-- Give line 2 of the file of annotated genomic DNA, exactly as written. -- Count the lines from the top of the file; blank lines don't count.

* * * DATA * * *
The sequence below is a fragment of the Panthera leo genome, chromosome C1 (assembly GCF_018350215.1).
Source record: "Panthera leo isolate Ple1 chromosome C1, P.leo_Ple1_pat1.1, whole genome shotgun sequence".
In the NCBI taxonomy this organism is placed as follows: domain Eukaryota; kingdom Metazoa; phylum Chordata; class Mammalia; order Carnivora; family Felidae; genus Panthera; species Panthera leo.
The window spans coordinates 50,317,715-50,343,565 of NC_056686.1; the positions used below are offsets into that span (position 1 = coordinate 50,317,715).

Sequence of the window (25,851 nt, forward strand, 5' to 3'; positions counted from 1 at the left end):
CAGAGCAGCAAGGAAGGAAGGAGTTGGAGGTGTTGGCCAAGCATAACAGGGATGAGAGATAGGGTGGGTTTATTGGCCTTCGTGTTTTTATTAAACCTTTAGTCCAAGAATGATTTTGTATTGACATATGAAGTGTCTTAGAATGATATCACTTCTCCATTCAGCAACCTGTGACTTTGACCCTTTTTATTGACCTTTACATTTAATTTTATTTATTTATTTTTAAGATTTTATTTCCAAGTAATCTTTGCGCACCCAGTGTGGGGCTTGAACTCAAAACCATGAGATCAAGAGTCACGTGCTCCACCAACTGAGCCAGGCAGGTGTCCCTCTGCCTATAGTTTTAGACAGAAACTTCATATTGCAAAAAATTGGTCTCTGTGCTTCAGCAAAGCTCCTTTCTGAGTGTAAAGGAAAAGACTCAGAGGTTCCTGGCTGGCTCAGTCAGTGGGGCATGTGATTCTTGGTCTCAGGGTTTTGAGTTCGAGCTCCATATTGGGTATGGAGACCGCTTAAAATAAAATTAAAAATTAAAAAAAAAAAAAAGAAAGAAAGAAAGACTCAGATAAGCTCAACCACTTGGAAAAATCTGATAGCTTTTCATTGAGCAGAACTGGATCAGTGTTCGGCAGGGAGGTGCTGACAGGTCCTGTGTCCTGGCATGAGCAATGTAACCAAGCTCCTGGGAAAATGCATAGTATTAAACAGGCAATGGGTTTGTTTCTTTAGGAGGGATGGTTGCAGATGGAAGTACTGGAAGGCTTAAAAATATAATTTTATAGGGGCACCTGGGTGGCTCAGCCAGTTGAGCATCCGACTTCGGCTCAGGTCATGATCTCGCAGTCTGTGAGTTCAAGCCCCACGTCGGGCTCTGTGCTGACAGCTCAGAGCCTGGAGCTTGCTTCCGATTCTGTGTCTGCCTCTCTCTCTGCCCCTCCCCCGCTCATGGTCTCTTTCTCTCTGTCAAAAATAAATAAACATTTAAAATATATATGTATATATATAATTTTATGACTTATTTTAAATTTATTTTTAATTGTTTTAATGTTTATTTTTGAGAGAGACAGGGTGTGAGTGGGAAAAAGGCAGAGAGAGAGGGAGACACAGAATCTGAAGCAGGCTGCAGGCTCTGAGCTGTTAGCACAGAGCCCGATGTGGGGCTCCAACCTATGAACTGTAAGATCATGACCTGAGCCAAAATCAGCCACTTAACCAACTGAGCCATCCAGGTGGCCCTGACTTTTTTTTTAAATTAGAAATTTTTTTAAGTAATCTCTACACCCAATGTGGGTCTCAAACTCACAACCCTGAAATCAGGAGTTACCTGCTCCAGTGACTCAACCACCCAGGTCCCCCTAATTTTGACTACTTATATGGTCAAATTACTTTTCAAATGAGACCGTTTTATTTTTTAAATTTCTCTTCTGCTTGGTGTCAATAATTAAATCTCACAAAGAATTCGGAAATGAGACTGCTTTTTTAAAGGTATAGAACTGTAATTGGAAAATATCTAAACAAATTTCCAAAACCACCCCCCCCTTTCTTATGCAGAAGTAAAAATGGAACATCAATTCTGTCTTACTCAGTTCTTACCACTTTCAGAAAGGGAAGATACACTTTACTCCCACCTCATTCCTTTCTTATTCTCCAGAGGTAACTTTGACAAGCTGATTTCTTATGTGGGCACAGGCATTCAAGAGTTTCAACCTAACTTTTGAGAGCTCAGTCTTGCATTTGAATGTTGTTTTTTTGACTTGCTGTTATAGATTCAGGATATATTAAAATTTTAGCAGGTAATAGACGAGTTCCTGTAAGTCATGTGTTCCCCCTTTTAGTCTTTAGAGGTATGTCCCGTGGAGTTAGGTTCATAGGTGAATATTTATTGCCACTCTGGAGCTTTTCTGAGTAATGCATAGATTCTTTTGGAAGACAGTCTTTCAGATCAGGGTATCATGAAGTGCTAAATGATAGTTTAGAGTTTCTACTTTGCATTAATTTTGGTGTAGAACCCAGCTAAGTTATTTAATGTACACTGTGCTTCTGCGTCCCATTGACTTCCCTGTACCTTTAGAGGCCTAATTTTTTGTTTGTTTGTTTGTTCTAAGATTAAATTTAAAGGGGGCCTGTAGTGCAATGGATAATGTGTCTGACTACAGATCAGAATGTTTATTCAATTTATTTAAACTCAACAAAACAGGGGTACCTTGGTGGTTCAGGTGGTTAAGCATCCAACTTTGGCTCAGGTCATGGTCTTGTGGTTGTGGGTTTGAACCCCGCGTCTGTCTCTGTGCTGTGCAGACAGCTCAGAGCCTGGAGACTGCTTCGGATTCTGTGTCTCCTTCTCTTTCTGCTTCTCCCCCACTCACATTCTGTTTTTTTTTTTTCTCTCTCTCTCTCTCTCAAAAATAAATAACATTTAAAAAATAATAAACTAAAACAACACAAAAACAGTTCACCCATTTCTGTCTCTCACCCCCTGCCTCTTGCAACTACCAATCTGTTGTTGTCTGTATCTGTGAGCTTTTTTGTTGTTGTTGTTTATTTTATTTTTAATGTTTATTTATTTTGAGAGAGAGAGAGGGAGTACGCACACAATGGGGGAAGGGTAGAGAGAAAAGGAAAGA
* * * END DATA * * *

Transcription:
Source record: "Panthera leo isolate Ple1 chromosome C1, P.leo_Ple1_pat1.1, whole genome shotgun sequence".